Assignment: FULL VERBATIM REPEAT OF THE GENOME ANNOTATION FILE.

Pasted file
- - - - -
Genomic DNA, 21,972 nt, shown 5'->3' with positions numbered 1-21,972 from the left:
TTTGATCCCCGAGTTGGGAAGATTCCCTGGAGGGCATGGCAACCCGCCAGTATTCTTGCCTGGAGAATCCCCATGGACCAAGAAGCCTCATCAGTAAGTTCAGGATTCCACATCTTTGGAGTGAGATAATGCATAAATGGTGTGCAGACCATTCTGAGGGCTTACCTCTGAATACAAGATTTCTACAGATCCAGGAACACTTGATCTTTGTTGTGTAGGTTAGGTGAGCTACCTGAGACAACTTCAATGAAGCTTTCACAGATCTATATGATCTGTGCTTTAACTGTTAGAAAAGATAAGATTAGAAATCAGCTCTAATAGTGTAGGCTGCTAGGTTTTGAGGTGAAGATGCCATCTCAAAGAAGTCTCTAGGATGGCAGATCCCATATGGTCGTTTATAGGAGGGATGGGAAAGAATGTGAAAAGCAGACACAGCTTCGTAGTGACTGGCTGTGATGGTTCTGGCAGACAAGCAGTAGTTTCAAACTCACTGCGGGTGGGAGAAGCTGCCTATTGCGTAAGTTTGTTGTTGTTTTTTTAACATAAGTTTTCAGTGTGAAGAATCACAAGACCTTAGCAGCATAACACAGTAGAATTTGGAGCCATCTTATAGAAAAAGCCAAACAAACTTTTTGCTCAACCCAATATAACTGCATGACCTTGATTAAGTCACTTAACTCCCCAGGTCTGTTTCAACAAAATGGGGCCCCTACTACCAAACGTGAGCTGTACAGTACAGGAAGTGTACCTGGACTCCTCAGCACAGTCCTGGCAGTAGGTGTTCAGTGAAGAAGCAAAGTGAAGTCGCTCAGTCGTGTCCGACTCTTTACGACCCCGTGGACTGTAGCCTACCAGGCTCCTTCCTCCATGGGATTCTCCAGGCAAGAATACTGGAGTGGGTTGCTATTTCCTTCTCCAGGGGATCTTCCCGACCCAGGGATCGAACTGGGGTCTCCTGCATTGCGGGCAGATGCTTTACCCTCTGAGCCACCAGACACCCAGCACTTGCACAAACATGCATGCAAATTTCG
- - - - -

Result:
Genomic DNA, 21,972 nt, shown 5'->3' with positions numbered 1-21,972 from the left:
TTTGATCCCCGAGTTGGGAAGATTCCCTGGAGGGCATGGCAACCCGCCAGTATTCTTGCCTGGAGAATCCCCATGGACCAAGAAGCCTCATCAGTAAGTTCAGGATTCCACATCTTTGGAGTGAGATAATGCATAAATGGTGTGCAGACCATTCTGAGGGCTTACCTCTGAATACAAGATTTCTACAGATCCAGGAACACTTGATCTTTGTTGTGTAGGTTAGGTGAGCTACCTGAGACAACTTCAATGAAGCTTTCACAGATCTATATGATCTGTGCTTTAACTGTTAGAAAAGATAAGATTAGAAATCAGCTCTAATAGTGTAGGCTGCTAGGTTTTGAGGTGAAGATGCCATCTCAAAGAAGTCTCTAGGATGGCAGATCCCATATGGTCGTTTATAGGAGGGATGGGAAAGAATGTGAAAAGCAGACACAGCTTCGTAGTGACTGGCTGTGATGGTTCTGGCAGACAAGCAGTAGTTTCAAACTCACTGCGGGTGGGAGAAGCTGCCTATTGCGTAAGTTTGTTGTTGTTTTTTTAACATAAGTTTTCAGTGTGAAGAATCACAAGACCTTAGCAGCATAACACAGTAGAATTTGGAGCCATCTTATAGAAAAAGCCAAACAAACTTTTTGCTCAACCCAATATAACTGCATGACCTTGATTAAGTCACTTAACTCCCCAGGTCTGTTTCAACAAAATGGGGCCCCTACTACCAAACGTGAGCTGTACAGTACAGGAAGTGTACCTGGACTCCTCAGCACAGTCCTGGCAGTAGGTGTTCAGTGAAGAAGCAAAGTGAAGTCGCTCAGTCGTGTCCGACTCTTTACGACCCCGTGGACTGTAGCCTACCAGGCTCCTTCCTCCATGGGATTCTCCAGGCAAGAATACTGGAGTGGGTTGCTATTTCCTTCTCCAGGGGATCTTCCCGACCCAGGGATCGAACTGGGGTCTCCTGCATTGCGGGCAGATGCTTTACCCTCTGAGCCACCAGACACCCAGCACTTGCACAAACATGCATGCAAATTTCG